Whenever you apply for a credit card the prospective lender will run a credit check on you through one of the two main credit reference
agencies in the UK: Experian and Equifax.
Between them the two agencies hold details on some 44 million people in the UK. Your file includes information about your other credit cards, your mortgage, your bank accounts as well as facts and figures on any unpaid bills, failure to pay hire purchase debts, bankruptcy and County Court Judgements.
It depends entirely on the credit provider as to the amount of risk they are prepared to take, so varying degrees of importance are attached to the information gathered from the credit reference agency and from your application form. It works on a points system, and the more points you get, the more likely it is that the provider will lend you money.
A lender's individual credit scoring system is commercially sensitive information so it's sometimes difficult to find out exactly why you might have been turned down for a credit card.
Factors taken into consideration with credit scoring often include the number of years you have been in your present employment, your marital status, your age and the age of most recent bad debt.
Other criteria include how long you've lived at a particular address (the longer the better) and whether or not you're on the electoral roll. Your postcode is also relevant because it indicates whether you live in an affluent area or not, and your profession counts too.
Lenders operate their own credit scoring rules, which take into account whether an individual is a good risk for a credit card. This leads to anomalies: the same person could be accepted by one lender, but turned down by another, based on identical information.
It is the lender, not - as many wrongly assume - a credit reference agency that sets credit score criteria. There is no obligation on a lender to reveal the criteria it uses, and most keep the exact details secret in order to deter fraud.
The points that matter on a credit score, and the weight given to individual criteria will differ from lender to lender and even from product to product. This does make sense: a lender's gold or platinum credit card, for example, will have tougher rules than the standard card.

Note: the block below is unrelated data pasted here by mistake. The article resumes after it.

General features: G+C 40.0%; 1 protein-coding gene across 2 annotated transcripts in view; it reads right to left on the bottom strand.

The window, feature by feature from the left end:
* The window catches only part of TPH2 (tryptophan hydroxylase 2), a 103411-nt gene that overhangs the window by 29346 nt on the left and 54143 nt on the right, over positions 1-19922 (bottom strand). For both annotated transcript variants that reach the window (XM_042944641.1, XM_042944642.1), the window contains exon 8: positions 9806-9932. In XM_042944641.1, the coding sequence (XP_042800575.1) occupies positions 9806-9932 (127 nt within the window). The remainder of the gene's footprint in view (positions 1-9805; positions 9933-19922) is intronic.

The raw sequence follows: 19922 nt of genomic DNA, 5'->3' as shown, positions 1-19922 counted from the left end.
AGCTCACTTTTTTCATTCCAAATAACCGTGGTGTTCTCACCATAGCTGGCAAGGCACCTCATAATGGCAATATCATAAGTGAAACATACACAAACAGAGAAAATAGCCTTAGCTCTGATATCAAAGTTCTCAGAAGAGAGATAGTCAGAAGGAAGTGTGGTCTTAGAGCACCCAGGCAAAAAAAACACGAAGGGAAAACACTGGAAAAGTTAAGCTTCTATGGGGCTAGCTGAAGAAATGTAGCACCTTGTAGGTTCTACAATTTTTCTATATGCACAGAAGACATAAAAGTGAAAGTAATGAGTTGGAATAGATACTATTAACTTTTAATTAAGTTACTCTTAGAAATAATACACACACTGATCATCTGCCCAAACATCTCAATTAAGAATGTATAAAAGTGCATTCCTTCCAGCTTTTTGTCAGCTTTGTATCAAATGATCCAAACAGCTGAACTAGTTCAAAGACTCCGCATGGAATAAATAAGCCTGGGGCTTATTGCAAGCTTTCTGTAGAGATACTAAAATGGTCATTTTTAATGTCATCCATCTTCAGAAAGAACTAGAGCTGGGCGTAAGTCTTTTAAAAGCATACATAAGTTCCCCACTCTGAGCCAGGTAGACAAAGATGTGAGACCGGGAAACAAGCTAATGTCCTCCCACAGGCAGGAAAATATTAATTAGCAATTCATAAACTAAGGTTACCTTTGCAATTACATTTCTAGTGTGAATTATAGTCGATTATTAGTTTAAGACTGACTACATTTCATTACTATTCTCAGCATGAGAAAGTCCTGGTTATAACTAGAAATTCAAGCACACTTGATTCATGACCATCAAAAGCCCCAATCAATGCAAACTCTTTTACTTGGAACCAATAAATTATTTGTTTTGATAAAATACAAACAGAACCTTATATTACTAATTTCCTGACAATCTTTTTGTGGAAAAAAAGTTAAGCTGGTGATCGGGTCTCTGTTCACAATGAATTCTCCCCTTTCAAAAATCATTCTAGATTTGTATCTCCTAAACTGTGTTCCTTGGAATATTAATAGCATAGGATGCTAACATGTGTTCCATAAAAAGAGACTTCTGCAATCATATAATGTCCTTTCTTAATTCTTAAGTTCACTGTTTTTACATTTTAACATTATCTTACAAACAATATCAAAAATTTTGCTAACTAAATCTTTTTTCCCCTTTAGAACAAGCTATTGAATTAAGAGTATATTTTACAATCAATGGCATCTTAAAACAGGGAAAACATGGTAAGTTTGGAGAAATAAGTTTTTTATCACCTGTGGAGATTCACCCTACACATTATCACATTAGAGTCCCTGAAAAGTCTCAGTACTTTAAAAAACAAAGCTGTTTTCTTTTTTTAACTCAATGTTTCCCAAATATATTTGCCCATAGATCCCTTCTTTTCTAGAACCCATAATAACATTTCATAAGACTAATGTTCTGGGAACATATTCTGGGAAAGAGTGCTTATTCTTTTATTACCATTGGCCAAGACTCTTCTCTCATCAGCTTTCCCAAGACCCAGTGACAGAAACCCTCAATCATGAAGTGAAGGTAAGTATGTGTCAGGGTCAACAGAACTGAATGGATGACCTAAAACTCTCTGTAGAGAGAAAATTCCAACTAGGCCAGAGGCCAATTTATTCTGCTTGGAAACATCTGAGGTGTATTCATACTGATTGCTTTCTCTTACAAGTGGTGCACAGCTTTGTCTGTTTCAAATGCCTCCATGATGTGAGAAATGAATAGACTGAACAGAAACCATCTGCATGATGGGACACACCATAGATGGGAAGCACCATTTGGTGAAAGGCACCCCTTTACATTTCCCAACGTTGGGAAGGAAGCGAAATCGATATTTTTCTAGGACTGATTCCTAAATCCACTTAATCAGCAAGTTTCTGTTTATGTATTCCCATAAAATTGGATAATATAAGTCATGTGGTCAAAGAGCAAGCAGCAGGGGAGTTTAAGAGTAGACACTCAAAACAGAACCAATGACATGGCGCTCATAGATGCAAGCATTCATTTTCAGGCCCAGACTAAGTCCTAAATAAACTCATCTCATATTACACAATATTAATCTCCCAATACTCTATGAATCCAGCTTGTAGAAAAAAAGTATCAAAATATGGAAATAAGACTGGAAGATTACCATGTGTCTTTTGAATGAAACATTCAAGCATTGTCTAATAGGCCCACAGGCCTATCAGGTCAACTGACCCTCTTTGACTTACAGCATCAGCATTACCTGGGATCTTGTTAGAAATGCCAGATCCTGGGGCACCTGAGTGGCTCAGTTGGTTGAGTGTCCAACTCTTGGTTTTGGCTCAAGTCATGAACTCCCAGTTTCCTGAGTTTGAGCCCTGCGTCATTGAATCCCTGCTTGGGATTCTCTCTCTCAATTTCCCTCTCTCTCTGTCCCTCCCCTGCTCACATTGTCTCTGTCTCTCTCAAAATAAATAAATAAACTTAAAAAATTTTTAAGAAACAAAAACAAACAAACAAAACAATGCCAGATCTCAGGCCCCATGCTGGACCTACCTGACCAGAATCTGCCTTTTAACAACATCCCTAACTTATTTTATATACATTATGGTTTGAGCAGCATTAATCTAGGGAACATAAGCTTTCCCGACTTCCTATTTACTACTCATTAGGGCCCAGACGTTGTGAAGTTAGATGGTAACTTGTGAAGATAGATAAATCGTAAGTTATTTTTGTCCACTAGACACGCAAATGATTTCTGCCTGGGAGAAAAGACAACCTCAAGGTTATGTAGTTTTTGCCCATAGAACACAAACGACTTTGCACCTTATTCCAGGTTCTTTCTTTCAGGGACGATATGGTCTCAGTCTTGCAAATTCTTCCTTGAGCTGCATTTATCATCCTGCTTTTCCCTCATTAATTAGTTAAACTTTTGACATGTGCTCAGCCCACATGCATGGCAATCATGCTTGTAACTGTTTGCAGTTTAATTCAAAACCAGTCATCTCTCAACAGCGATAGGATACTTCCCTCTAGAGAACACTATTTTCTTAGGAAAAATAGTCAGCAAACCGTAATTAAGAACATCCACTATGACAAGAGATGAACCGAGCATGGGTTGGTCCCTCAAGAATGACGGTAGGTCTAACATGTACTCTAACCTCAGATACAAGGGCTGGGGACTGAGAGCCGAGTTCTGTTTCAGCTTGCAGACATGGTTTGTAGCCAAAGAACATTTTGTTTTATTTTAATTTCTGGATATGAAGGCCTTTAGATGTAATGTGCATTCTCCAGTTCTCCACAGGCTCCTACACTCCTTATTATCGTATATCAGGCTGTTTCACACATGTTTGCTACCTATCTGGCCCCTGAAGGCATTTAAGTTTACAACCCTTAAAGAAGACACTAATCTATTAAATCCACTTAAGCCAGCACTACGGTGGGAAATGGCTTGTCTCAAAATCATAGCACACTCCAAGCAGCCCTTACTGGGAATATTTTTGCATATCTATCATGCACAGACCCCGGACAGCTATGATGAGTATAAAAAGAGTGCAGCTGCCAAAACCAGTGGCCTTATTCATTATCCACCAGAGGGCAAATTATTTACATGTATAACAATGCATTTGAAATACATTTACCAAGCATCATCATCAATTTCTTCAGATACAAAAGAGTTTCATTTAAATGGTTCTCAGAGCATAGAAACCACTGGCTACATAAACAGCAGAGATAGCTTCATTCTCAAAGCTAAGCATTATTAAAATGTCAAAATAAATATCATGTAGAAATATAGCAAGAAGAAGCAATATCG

All standard credit scores start with the negatives: defaults, CCJs and bankruptcy. Once the lender has checked these and looked for poor payment patterns, it will then go on to make more subjective judgements based on the applicant's credit reference agency file and, of course, on the application form.
Homeowners will score more highly than people in rented accommodation, and permanent employment is rated better than self employment and unemployment. Married people, in particular married men, usually have a higher credit score than their unmarried counterparts. Some criteria might seem a little stranger: having the phone line in your name helps, as does being on the electoral roll.
Above all, though, a track record in managing credit successfully is most likely to count in your favour. Lenders want to know that the person they lend to can handle the debt, and the best way to demonstrate this is to have borrowed before, without running into trouble. A couple of credit card accounts in good order, or a personal loan, will be plus points. Too much debt, though, will reduce a credit score.
Checking Your Credit File
The two main credit reference agencies in the UK are Experian and Equifax. If you apply for a loan or other financial product, the lender will almost always carry out a credit check with one of the agencies. It is not just lenders that do so: companies from utility suppliers to mobile phone operators will usually carry out credit checks. They must ask for your consent before they do so.
Lenders are not obliged to say why they turn down applications for loans or credit cards, but they will normally state if the rejection was because of a low credit score. If the reason for rejection was information from a credit reference agency, rather than the lender's own credit score, the lender will tell you. They will also tell you which agency they used.
The agencies are obliged to give consumers copies of the information they hold.
You can view or order your credit report online. Click here for full details.